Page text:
Prosecutors have described the boys' symptoms as “eerily similar,” and said they included labored breathing and a refusal to eat. Catherine Schaible's lawyer, though, said her client tried to feed Brandon during his illness, and applied baby powder to keep him comfortable.

Their pastor, Nelson Clark, has said the Schaibles lost their sons because of a “spiritual lack” in their lives and insisted they would not seek medical care even if another child appeared near death.


Critical Doctrine Based Decision

by Hal Mooz 10. February 2014 11:05

US Suspect Possibly Targeted for Drone Attack

An American citizen who is a member of al-Qaida is actively planning attacks against Americans overseas, U.S. officials say, and the Obama administration is wrestling with whether to kill him with a drone strike and how to do so legally under its new stricter targeting policy issued last year.

The CIA drones watching him cannot strike because he's a U.S. citizen and the Justice Department must build a case against him, a task it hasn't completed.

Four U.S. officials said the American suspected terrorist is in a country that refuses U.S. military action on its soil and that has proved unable to go after him. And President Barack Obama's new policy says American suspected terrorists overseas can only be killed by the military, not the CIA, creating a policy conundrum for the White House.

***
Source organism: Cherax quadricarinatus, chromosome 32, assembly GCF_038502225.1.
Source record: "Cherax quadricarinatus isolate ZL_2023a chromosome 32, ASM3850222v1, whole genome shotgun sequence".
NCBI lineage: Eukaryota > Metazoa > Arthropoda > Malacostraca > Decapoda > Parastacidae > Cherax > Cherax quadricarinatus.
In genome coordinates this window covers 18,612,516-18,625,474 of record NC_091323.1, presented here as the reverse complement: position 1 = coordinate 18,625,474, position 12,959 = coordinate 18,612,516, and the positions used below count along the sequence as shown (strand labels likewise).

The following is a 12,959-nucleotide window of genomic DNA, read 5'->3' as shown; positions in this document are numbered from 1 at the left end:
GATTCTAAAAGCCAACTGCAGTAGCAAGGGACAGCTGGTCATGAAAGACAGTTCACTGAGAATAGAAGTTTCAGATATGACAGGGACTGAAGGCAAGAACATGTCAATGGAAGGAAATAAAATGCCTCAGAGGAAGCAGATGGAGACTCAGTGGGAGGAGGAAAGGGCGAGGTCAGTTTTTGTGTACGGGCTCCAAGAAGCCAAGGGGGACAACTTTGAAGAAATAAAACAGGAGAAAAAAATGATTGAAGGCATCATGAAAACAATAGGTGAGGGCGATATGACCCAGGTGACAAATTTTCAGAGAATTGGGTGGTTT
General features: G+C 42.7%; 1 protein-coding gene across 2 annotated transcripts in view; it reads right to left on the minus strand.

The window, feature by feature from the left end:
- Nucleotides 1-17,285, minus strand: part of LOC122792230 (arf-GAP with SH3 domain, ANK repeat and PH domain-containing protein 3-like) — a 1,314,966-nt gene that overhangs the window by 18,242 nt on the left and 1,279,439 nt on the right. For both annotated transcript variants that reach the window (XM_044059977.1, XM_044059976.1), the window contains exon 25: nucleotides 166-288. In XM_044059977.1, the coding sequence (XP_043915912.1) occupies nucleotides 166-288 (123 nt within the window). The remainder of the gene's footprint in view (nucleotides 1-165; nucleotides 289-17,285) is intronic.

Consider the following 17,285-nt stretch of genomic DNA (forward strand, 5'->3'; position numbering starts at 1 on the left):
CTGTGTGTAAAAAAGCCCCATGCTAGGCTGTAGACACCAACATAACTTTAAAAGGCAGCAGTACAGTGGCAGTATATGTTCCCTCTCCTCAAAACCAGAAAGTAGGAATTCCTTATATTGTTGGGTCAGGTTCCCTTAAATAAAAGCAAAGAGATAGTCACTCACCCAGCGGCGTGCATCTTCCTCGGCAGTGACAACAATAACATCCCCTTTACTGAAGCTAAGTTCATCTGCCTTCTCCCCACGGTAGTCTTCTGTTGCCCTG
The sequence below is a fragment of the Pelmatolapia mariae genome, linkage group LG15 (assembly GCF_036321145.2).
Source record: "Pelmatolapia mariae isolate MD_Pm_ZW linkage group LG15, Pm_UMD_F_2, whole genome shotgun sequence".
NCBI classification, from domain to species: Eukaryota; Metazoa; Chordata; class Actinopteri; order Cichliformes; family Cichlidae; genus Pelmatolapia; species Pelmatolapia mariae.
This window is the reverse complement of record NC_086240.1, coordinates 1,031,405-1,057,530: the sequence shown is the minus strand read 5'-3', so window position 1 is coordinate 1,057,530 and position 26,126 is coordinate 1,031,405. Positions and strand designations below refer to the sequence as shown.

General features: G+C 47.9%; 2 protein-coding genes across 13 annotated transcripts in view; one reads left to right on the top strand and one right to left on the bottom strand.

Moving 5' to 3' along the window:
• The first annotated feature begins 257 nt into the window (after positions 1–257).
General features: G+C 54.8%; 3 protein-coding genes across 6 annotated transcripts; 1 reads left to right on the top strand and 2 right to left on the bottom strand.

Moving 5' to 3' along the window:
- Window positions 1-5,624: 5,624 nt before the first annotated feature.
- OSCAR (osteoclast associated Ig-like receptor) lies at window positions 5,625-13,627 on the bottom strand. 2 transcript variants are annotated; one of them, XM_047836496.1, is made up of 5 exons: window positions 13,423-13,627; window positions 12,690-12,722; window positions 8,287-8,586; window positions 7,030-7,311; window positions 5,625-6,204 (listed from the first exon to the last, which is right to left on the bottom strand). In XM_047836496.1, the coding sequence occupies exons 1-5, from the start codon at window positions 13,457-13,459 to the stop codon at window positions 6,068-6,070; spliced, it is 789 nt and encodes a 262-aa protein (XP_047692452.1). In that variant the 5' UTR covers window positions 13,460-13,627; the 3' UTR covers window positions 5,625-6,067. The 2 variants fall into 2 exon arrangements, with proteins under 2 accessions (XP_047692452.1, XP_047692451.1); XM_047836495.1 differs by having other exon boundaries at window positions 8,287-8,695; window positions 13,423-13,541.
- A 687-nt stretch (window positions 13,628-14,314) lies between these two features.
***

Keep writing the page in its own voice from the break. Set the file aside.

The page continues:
But one U.S. official said the Defense Department was divided over whether the man is dangerous enough to merit the potential domestic fallout of killing an American without charging him with a crime or trying him, and the potential international fallout of such an operation in a country that has been resistant to U.S. action.

Another of the U.S. officials said the Pentagon did ultimately decide to recommend lethal action.

The officials said the suspected terrorist is well-guarded and in a fairly remote location, so any unilateral attempt by U.S. troops to capture him would be risky and even more politically explosive than a U.S. missile strike.

Under new guidelines Obama addressed in a speech last year to calm anger overseas at the extent of the U.S. drone campaign, lethal force must only be used "to prevent or stop attacks against U.S. persons, and even then, only when capture is not feasible and no other reasonable alternatives exist to address the threat effectively." The target must also pose "a continuing, imminent threat to U.S. persons" — the legal definition of catching someone in the act of plotting a lethal attack.


About Hal Mooz

Engineer, Project Manager, Entrepreneur, Author, Trainer, Lecturer, Thought Leader, Consultant